Home / News / International / Fresh protests hit southern Nepal, one killed in police firing

Fresh protests hit southern Nepal, one killed in police firing

Kathmandu: A Class 10 Madhesi student was on Sunday killed in police firing in southern Nepal as fresh protests by Indian-origin Madhesis engulfed the Terai region already crippled by a four-month-long agitation over the new Constitution.

18-year-old Tavrej Alam was killed when police opened fire on protesters led by United Democratic Madhesi Front (UDMF) in Rautahat district headquarter Gaur when a crowd of about 1,500 demonstrators started throwing stones and bottles at security personnel, a police official said.

Alam, a 10th grader at Juddha Higher Secondary School, was rushed to Rautahat District Hospital where doctors declared him brought dead.

He was hit by a bullet while burning a copy of the Constitution Amendment Bill, which the government claims is aimed at addressing some of the demands of the Madhesi people.

Medical Superintendent Krishna Sha said Alam died due to injuries in kidney and private parts. Witnesses claimed police personnel had kicked him even after he was hit by the bullet.

Chief District Officer Narhari Baral said authorities were compelled to use force as the demonstration grew violent.

The district administration imposed an indefinite curfew in Gaur area following the violence. Situation remained tense.

“Earlier we thought the protests would be peaceful. The demonstrators turned violent despite our restraint, due to which curfew had to be clamped,” Baral said.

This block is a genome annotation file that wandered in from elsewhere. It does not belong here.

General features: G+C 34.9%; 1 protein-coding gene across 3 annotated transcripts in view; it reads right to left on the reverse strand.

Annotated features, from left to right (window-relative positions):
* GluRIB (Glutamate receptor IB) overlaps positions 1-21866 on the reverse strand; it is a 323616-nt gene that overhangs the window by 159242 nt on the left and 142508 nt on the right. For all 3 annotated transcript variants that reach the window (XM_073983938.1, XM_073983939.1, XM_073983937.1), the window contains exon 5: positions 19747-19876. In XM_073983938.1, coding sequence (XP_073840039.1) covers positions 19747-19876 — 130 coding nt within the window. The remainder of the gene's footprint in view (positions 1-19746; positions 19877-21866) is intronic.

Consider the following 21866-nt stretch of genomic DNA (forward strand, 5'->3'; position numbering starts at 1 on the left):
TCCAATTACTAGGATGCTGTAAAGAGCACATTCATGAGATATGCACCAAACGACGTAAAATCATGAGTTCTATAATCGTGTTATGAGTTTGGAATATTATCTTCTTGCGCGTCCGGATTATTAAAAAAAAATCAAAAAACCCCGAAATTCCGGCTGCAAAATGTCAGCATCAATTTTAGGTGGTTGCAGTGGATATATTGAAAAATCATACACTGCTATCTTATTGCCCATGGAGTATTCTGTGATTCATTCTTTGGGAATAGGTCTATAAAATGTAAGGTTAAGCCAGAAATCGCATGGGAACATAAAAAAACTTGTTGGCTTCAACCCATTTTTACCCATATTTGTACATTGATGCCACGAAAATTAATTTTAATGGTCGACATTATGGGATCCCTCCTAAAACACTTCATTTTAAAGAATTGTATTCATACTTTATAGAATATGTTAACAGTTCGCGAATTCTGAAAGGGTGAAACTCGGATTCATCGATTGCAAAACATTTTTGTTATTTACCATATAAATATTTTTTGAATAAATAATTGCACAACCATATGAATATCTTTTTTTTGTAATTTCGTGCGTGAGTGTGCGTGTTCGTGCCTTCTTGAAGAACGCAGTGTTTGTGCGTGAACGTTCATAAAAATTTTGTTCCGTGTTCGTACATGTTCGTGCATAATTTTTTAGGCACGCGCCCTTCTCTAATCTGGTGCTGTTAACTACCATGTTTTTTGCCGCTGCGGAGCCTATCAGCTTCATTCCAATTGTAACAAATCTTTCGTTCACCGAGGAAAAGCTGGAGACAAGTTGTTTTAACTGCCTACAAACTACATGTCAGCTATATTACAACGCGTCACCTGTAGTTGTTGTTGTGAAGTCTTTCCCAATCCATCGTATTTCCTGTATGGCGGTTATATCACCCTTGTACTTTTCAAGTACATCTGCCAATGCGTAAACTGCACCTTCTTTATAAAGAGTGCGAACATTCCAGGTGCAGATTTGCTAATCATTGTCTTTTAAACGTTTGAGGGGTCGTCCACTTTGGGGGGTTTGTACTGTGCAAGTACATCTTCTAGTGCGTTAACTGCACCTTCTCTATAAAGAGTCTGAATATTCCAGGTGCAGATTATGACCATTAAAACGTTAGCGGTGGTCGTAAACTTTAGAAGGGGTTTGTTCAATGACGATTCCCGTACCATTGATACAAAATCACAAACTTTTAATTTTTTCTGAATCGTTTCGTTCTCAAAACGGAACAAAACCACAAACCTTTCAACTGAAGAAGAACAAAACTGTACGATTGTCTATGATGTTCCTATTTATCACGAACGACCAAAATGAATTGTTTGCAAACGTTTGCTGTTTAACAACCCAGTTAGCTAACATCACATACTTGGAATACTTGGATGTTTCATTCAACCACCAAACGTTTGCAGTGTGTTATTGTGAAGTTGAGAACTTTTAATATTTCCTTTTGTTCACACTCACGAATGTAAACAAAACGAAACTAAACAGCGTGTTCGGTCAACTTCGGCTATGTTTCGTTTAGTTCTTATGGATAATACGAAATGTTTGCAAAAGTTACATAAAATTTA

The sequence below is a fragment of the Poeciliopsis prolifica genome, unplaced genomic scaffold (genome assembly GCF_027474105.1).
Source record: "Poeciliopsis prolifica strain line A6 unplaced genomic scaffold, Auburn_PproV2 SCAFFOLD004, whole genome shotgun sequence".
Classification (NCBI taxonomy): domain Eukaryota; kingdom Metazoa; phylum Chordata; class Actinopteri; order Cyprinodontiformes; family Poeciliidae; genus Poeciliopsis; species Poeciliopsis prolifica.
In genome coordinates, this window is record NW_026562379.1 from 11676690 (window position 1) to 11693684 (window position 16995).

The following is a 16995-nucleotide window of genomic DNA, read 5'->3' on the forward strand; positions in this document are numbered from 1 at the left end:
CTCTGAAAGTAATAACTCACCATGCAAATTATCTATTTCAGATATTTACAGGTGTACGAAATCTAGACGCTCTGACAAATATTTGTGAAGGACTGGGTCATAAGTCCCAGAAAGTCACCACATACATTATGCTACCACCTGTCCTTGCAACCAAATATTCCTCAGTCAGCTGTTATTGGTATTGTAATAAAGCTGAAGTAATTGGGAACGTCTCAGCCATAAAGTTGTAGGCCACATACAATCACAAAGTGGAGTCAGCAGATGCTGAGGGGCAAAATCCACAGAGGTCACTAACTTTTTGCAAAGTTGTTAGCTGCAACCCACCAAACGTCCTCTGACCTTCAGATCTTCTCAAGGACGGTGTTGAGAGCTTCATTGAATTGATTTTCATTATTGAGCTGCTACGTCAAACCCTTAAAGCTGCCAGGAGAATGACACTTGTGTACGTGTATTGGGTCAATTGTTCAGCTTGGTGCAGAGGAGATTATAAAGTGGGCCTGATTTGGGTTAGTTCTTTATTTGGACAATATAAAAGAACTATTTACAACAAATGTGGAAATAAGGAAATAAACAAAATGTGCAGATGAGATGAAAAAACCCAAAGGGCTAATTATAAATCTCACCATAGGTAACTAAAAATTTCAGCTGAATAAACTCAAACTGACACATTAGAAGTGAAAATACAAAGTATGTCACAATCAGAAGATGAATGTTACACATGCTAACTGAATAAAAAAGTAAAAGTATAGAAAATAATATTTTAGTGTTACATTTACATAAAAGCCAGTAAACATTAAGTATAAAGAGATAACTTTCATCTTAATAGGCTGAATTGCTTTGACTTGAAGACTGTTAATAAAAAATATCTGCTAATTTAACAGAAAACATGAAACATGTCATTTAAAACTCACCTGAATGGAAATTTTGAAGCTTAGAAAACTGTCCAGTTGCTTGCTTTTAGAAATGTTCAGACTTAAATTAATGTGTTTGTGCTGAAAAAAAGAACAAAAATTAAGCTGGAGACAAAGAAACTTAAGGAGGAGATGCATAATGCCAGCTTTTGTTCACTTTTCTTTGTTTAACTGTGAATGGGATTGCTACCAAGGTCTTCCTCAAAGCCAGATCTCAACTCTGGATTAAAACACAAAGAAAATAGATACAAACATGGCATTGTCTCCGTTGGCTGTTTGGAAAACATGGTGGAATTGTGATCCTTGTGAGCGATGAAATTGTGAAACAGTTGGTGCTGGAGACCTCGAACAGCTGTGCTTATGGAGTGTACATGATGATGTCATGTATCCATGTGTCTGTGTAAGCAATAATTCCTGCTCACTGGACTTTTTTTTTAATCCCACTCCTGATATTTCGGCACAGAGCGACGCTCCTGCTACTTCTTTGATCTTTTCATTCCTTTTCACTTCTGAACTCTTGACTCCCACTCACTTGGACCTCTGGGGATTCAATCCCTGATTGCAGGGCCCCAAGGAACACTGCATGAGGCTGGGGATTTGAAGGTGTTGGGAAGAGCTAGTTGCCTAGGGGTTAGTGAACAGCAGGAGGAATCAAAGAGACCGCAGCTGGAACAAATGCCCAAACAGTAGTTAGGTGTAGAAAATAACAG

Prime Minister KP Sharma Oli has called an emergency meeting of his Cabinet in view of the growing tension.

Southern Nepal, including Gaur and Birgunj, have remained tense since yesterday as UDMF launched a new phase of protests in the volatile region, alleging that the government was not “serious” during the talks they had had with the government.

Madhesis, Indian-origin inhabitants of the Terai region and who constitute nearly 52 per cent of Nepal’s population, have been agitating for the past four months, demanding more representation in the Constitution adopted in September.

Madhesis see the division of their ancestral homeland into seven provinces as a way to politically marginalise them. They have blockaded Nepal’s border trade points with India, causing a shortage of essential goods and medicines in the landlocked country.

At least 50 people have been killed in the Madhesi-led protests since August.

Nepal’s border areas were tensed following clashes between protesters and police. In Sarlahi, police arrested many UDMF cadres heading to shut the district administration office.

The UDMF had announced the new phase of protests as they believed the Oli government was taking the negotiations with them lightly. The group has said that any talk with the government now will be held in the southern Madhesh region.

Leave a Reply

Scroll To Top